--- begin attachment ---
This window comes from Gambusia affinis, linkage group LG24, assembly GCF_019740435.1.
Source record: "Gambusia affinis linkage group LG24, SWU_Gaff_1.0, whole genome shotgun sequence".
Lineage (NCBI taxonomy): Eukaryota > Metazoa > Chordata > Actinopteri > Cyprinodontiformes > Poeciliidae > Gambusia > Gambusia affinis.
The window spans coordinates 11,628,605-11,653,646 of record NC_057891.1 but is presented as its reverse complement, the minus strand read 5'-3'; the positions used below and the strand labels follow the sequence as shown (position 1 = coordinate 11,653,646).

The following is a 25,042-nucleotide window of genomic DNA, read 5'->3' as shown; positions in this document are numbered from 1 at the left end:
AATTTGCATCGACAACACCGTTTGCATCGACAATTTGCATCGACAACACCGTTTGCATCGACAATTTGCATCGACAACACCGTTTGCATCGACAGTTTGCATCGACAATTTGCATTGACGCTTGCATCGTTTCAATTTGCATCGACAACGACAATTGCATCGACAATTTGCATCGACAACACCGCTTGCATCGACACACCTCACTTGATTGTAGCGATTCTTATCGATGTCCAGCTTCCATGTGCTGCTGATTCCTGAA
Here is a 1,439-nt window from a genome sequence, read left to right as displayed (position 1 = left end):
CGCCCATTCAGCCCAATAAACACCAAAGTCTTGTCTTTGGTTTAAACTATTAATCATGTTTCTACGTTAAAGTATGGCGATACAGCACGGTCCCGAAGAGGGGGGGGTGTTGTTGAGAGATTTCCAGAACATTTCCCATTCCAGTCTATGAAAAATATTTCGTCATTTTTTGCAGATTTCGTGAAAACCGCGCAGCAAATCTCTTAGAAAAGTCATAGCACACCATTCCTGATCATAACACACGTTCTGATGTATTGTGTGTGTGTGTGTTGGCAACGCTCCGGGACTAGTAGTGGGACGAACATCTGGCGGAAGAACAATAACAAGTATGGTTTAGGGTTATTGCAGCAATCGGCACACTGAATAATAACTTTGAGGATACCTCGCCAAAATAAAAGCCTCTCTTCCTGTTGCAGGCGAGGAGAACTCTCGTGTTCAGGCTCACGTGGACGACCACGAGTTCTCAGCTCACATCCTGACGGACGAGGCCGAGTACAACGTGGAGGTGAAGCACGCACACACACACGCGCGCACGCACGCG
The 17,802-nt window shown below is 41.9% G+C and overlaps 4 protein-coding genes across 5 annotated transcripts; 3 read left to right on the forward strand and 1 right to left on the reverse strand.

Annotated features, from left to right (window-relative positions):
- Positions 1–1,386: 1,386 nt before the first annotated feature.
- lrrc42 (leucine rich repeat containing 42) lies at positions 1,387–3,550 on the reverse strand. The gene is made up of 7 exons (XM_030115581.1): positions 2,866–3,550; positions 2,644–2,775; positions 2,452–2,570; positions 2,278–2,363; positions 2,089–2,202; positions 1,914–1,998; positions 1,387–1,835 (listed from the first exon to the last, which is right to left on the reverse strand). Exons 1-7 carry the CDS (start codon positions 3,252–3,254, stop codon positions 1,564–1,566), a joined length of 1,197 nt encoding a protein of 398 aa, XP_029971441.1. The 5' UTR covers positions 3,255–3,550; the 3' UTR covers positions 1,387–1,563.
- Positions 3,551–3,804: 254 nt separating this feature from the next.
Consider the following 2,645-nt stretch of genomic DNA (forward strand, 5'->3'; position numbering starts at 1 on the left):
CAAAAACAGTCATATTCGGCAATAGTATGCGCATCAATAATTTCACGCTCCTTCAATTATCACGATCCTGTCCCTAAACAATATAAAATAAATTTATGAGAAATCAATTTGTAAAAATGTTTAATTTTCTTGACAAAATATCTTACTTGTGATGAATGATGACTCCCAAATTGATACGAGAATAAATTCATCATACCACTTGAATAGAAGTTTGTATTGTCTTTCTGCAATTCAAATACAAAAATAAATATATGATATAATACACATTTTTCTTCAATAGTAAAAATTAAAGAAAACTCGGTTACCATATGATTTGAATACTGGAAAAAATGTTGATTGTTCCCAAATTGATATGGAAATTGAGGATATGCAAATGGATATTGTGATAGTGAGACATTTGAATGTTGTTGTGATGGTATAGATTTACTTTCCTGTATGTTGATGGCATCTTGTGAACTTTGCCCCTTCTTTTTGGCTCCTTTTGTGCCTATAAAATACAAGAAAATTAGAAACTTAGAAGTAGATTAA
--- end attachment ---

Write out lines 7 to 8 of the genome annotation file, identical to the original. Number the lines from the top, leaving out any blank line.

Here is a 1,439-nt window from a genome sequence, read left to right as displayed (position 1 = left end):
CGCCCATTCAGCCCAATAAACACCAAAGTCTTGTCTTTGGTTTAAACTATTAATCATGTTTCTACGTTAAAGTATGGCGATACAGCACGGTCCCGAAGAGGGGGGGGTGTTGTTGAGAGATTTCCAGAACATTTCCCATTCCAGTCTATGAAAAATATTTCGTCATTTTTTGCAGATTTCGTGAAAACCGCGCAGCAAATCTCTTAGAAAAGTCATAGCACACCATTCCTGATCATAACACACGTTCTGATGTATTGTGTGTGTGTGTGTTGGCAACGCTCCGGGACTAGTAGTGGGACGAACATCTGGCGGAAGAACAATAACAAGTATGGTTTAGGGTTATTGCAGCAATCGGCACACTGAATAATAACTTTGAGGATACCTCGCCAAAATAAAAGCCTCTCTTCCTGTTGCAGGCGAGGAGAACTCTCGTGTTCAGGCTCACGTGGACGACCACGAGTTCTCAGCTCACATCCTGACGGACGAGGCCGAGTACAACGTGGAGGTGAAGCACGCACACACACACGCGCGCACGCACGCG